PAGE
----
# Section 2.5: Problem 3 Solution

Working problems is a crucial part of learning mathematics. No one can learn... merely by poring over the definitions, theorems, and examples that are worked out in the text. One must work part of it out for oneself. To provide that opportunity is the purpose of the exercises.
James R. Munkres
Assume that $\Gamma\vdash\phi$ and that $P$ is a predicate symbol which occurs neither in $\Gamma$ nor in $\phi$ . Is there a deduction of $\phi$ from $\Gamma$ in which $P$ nowhere occurs? Suggestion: There are two very different approaches to this problem. The “soft” approach makes use of two languages, one that contains $P$ and one that does not. The “hard” approach considers the question whether $P$ can be systematically eliminated from a given deduction of $\phi$ from $\Gamma$ .
“Soft”.$\Gamma\vdash\phi$ implies $\Gamma\vDash\phi$ . For every structure $\mathfrak{A}$ for the language without $P$ and $s:V\rightarrow|\mathfrak{A}|$ such that $\vDash_{\mathfrak{A}}\Gamma[s]$ , consider corresponding structure $\mathfrak{A}'$ for the language with $P$ , which extends $\mathfrak{A}$ by defining $P^{\mathfrak{A}}=\emptyset$ . Then $\vDash_{\mathfrak{A}'}\Gamma[s]$ (as no wff in $\Gamma$ uses $P$ ), and, hence, $\vDash_{\mathfrak{A}'}\phi[s]$ , implying $\vDash_{\mathfrak{A}}\phi[s']$ (for the same reason). Therefore, $\Gamma\vDash\phi$ in the language without $P$ , and $\Gamma\vdash\phi$ .
“Hard”.$\Gamma\vdash\phi$ implies that there is a deduction of $\phi$ from $\Gamma$ that may use $P$ . We show that the deduction can be changed to one not containing $P$ . Every occurrence of $Pt_{1}\ldots t_{n}$ in the deduction is an atomic subformula, which is a part of the modus ponens rule or a valid logical axiom, so that we can hope to change it to another atomic formula throughout the deduction and preserve the validity of reasoning. So, suppose that we change every occurrence of $Pt_{1}\ldots t_{n}$ to $Qu_{1}\ldots u_{m}$ in every formula $\psi$ of the deduction, we call it $\psi_{Q}^{P}$ , and we will see, what properties of such substitution we need to ensure. First, we consider logical axioms.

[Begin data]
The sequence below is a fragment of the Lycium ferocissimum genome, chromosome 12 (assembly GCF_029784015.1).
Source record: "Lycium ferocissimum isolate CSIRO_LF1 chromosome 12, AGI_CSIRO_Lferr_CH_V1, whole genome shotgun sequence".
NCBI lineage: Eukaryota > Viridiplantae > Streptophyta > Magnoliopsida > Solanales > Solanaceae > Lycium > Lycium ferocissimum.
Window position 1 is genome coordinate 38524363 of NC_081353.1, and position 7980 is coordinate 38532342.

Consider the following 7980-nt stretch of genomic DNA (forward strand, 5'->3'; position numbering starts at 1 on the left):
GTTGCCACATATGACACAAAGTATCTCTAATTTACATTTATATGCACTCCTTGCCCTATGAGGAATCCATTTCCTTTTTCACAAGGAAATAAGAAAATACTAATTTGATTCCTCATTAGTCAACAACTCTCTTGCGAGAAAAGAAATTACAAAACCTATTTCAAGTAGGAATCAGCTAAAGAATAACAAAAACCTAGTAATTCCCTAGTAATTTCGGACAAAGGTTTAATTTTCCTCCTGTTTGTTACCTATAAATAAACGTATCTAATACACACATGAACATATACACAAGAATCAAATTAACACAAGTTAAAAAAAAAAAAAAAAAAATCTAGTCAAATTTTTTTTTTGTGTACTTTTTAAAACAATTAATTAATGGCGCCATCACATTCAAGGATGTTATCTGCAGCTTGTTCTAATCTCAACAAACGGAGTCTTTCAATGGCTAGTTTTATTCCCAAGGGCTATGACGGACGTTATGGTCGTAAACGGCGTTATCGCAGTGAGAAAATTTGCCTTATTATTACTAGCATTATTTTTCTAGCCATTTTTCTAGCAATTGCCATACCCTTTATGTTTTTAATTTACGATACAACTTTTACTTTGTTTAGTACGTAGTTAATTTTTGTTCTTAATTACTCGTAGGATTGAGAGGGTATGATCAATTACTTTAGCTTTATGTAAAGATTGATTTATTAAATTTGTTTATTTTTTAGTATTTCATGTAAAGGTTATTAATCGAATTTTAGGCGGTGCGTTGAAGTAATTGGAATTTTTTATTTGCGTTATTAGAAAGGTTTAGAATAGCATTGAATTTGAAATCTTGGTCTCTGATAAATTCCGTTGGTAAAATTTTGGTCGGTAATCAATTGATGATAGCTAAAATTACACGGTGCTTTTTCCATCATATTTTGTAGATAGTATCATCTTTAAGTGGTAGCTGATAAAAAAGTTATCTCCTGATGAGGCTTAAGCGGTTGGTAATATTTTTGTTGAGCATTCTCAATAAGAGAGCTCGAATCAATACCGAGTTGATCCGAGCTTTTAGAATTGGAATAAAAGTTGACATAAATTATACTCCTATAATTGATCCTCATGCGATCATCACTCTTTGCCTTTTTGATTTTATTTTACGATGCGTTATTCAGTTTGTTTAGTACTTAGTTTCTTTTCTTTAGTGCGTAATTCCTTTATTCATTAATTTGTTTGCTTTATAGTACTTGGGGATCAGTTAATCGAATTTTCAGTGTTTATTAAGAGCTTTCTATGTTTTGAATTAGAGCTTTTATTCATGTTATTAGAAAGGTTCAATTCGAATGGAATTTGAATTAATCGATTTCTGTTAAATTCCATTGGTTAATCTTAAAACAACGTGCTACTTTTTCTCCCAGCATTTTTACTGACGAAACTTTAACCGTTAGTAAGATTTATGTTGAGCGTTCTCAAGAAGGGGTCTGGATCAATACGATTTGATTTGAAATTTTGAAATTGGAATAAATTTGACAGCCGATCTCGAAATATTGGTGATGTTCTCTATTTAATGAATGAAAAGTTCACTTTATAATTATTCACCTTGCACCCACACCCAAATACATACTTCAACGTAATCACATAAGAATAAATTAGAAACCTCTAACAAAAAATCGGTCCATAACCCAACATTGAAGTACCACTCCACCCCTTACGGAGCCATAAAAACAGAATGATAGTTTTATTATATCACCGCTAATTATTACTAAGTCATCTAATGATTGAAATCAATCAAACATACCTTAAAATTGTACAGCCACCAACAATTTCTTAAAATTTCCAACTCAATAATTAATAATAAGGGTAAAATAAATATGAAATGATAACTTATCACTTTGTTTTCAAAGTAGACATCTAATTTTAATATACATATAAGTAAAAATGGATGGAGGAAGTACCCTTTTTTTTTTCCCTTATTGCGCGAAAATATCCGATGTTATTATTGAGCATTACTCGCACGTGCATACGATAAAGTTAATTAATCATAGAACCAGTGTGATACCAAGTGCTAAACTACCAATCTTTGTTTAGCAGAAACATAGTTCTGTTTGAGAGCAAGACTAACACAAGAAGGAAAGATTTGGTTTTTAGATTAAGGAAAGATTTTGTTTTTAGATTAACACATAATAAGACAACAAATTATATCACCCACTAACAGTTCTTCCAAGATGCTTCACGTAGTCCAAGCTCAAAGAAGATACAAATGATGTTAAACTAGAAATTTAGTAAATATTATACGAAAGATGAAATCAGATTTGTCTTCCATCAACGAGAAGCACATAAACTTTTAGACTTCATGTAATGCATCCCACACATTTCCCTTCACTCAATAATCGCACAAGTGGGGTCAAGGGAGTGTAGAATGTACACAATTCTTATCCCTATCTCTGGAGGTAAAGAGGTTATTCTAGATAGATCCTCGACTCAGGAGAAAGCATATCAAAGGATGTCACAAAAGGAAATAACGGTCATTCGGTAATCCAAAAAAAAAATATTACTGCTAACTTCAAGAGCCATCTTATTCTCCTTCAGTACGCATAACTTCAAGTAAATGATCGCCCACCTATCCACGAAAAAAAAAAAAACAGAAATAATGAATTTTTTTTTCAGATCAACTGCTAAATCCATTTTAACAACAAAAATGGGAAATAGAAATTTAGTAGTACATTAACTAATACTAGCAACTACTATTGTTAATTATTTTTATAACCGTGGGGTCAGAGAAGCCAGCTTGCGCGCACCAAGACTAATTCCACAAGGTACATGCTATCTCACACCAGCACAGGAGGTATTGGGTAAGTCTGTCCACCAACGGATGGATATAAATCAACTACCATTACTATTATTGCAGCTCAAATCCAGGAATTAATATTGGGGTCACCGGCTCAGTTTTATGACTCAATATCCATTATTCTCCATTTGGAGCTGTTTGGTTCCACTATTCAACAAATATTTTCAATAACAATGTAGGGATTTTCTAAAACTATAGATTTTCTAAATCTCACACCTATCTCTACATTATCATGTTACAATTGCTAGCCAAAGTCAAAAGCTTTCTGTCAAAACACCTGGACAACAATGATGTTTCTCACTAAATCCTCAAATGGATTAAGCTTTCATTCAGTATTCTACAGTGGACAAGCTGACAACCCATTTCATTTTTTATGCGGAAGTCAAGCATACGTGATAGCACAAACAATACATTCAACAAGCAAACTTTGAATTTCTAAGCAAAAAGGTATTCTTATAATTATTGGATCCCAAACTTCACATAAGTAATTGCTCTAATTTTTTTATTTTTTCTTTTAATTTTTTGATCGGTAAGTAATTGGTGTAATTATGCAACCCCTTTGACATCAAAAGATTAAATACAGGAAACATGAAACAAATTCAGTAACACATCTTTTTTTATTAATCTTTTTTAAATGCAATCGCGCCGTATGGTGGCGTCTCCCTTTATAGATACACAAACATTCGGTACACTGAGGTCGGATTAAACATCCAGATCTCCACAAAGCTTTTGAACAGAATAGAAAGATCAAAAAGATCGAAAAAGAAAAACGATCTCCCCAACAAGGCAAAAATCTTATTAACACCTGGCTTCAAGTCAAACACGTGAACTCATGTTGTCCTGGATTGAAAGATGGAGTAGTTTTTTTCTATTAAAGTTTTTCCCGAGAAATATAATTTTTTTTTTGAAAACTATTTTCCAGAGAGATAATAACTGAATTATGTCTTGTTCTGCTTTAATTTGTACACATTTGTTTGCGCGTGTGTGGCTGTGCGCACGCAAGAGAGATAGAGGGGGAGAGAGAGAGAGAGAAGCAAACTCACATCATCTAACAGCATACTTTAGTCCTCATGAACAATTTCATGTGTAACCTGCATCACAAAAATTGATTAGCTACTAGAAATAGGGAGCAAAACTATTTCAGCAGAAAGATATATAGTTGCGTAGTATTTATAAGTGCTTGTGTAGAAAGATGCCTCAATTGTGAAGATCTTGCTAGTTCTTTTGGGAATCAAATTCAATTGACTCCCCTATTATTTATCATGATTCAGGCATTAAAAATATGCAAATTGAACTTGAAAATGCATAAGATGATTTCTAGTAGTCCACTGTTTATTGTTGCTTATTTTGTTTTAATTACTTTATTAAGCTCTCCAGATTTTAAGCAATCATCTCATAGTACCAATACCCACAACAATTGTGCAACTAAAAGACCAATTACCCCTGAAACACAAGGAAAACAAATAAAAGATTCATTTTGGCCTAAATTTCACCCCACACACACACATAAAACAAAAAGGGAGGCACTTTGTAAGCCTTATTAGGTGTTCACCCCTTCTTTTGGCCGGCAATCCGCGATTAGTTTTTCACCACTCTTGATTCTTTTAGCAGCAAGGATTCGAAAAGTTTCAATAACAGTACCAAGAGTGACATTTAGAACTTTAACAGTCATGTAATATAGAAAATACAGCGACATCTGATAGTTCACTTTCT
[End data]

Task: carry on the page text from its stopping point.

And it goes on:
1. $\psi$ is a tautology. Then, by substituting an atomic formula by another one in all places, $\psi_{Q}^{P}$ remains a tautology.
2. $\psi$ is $\forall x\alpha\rightarrow\alpha_{t}^{x}$ where $t$ is substitutable for $x$ in $\alpha$ .$\psi_{Q}^{P}$ is $\forall x\alpha_{Q}^{P}\rightarrow(\alpha_{Q}^{P})_{t}^{x}$ where $t$ must be substitutable for $x$ in $\alpha_{Q}^{P}$ . The only case where $t$ is not substitutable for $x$ in $\alpha_{Q}^{P}$ , is where there is a subformula $\forall y\beta_{Q}^{P}$ such that $y\neq x$ , $x$ is free in $\beta_{Q}^{P}$ , and $y$ occurs in $t$ . If $t$ (containing $y$ ) is substitutable in $\forall y\beta$ , then $x$ is not free in $\beta$ . Therefore, to ensure that our substitution does not create a substitutability problem, we just need to make sure that $Qu_{1}\ldots u_{m}$ does not contain new (free) variables that occur anywhere as the subject of substitution. For example, we may use the same terms as in $P$ (if we have another $n$ -place predicate $Q$ ), or use variables that do not occur in the deduction at all.